Whenever I see my dad, the conversation invariably turns to the internet and social media.
For me, it’s a passion and a profession and I love to talk about it with anyone that will listen.
For him, it’s a way of staying in touch with current technologies and trends after a career in business computing that included stints at IBM, Amdahl and a variety of other business systems providers.
Curation as a learning moment
Our conversation started with a story about an article that he discovered on the amazing curation site Brainpickings.org and then shared with a friend on the topic of creativity. What was remarkable about this experience was how thrilled his friend was to receive the article. It was exactly what his friend was interested in and looking for.
My eyes lit up. Here was a real life learning moment – an opportunity to talk about the power of curation and how sharing great content was like giving a gift to the person looking for that piece of information.
“But I knew what my friend was looking for, so when I came across it I could share with him,” my dad reasoned. “Don’t you have to know what specific information each person wants in order to curate effectively?”
“When you curate a stream of consistently high-quality, targeted content,” I said, “you will attract people looking for that content. They will find your clear signal amid the noisy and cluttered information landscape.”
This led us to a discussion of the sales funnel and how social media in general, and content marketing and curation specifically, were playing an increasingly important role in filling the top of the funnel.
“Prospects are appearing in the sales funnel with so much more information than ever before,” I said. “They’re doing their own online research on you and your competitors, seeking out the perspectives of third-party subject matter experts and probably asking their peers and colleagues for their opinions – all before they reach out to the sales person.”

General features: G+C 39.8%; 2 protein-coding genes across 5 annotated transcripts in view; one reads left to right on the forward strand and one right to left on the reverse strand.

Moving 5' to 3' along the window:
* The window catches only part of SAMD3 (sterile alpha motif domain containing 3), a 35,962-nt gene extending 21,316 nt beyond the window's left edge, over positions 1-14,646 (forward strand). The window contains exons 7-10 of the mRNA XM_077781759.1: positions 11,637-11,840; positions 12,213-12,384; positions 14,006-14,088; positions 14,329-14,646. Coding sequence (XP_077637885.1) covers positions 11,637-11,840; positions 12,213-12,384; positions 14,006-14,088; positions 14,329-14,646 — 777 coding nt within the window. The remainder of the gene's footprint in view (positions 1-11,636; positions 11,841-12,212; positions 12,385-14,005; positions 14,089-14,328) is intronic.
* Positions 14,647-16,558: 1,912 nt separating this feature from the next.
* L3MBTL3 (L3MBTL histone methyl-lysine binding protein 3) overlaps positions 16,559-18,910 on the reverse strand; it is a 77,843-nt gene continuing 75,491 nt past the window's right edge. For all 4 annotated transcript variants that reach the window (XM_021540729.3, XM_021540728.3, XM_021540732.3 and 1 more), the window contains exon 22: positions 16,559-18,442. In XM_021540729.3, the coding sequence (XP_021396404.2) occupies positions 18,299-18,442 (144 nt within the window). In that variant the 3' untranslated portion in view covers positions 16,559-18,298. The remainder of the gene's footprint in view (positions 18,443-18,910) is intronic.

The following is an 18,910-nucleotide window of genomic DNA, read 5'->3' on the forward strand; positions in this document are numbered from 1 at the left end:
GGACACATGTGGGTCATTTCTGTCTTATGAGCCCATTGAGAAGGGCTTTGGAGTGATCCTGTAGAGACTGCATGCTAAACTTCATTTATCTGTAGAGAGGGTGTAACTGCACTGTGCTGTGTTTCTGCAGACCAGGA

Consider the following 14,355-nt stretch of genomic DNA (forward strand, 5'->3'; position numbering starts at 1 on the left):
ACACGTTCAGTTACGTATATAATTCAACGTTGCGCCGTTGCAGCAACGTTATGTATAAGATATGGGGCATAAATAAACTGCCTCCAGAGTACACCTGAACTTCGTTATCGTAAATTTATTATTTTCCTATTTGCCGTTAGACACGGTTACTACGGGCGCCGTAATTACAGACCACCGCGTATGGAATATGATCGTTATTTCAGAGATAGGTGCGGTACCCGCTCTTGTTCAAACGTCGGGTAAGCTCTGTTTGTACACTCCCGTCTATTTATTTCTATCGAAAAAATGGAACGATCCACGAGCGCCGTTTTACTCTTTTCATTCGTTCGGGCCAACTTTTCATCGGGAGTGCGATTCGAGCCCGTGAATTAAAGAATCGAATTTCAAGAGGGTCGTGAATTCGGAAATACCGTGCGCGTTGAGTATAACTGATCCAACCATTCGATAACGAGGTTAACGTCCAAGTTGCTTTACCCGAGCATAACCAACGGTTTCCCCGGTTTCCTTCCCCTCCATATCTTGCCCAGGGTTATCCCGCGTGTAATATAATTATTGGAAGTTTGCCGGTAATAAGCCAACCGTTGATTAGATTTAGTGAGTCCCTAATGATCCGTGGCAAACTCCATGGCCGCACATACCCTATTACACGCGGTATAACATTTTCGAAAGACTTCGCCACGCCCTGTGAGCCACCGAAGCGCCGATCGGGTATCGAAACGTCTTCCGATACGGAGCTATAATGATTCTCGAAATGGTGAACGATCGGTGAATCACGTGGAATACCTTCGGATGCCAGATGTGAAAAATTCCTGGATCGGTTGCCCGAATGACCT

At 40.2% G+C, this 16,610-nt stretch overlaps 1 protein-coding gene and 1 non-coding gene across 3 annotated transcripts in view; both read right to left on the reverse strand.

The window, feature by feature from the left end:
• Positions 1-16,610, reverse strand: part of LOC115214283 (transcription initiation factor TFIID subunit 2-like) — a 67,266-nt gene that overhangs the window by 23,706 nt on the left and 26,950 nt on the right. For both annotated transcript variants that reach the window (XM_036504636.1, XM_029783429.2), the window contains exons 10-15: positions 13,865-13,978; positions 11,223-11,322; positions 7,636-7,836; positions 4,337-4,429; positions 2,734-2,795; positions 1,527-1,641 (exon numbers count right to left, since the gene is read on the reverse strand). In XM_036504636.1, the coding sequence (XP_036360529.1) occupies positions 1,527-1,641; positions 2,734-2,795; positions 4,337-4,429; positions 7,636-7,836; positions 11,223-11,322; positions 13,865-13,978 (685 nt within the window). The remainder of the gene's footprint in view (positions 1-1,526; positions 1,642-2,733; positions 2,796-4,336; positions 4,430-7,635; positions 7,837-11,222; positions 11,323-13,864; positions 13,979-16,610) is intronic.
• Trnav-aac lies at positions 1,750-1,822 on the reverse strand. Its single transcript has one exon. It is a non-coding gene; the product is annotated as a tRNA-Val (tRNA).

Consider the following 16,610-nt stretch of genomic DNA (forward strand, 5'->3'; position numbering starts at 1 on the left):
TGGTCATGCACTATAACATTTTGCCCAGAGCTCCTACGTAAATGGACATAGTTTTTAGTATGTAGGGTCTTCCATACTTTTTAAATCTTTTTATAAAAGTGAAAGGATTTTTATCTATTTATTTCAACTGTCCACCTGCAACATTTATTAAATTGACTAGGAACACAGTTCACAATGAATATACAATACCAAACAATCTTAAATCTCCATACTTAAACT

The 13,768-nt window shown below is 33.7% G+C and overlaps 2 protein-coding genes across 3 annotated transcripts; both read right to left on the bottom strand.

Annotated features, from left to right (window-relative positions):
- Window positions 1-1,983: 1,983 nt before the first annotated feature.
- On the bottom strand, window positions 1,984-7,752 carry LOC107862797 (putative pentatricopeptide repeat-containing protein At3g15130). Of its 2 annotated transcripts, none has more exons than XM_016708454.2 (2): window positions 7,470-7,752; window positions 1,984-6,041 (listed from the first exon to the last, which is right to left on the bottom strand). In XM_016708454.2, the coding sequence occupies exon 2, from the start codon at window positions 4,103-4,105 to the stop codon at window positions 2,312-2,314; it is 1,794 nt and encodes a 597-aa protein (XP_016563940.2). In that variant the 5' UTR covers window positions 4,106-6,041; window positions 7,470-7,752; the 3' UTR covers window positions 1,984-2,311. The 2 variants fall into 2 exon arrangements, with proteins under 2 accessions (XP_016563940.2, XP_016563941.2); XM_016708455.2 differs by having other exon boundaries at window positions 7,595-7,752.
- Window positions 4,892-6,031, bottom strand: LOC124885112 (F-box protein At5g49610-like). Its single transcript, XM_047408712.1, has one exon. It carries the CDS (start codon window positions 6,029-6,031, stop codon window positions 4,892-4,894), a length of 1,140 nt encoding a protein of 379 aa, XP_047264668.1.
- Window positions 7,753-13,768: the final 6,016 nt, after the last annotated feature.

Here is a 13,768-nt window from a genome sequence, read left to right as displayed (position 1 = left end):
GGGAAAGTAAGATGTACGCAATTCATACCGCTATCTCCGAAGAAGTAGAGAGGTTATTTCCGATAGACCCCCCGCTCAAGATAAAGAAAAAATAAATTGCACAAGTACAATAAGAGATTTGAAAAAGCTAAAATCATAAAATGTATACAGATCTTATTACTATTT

It’s not like the old days when the seller found the prospect and then drove the selling process. Ever so subtlely (or not), I was suggesting that the contemporary world of business and sales had changed and was much different than the old-fashioned business world of the late 20th century during which my dad made a career selling.
The most important question
“What’s the most important question you can ask a prospect when they reach out to you in the scenario you just described,” asked my dad. He was testing me. I hate tests.
“Tell me, what is it?”
“A consultative seller will always ask a prospect: what is the background that has led you to this conversation/meeting,” he offered. “Then, you just shut up and listen.”
Smart sellers are consultative sellers and nothing about the social era and it’s revolutionary networking technology changes that.
If we ask open questions and then listen to what our prospects tell us – we will learn all about their objectives, the context in which they are seeking a solution, and what research they have done already. If we are really skilled at asking and listening, we may even discover critical qualifying information about a prospect’s timelines, budgets, decision-making process and more – data that helps us position our product/service most effectively for the opportunity.
Social networks create an abundance of opportunities to use great information to attract interest, drive engagement and to build influence and trust before many of our prospects are even identified as such.
Don’t assume that just because someone lands on your doorstep asking intelligent questions about your product or service that you know what’s motivating that prospect.
Make sure to ask the most important question you can ever ask a prospect.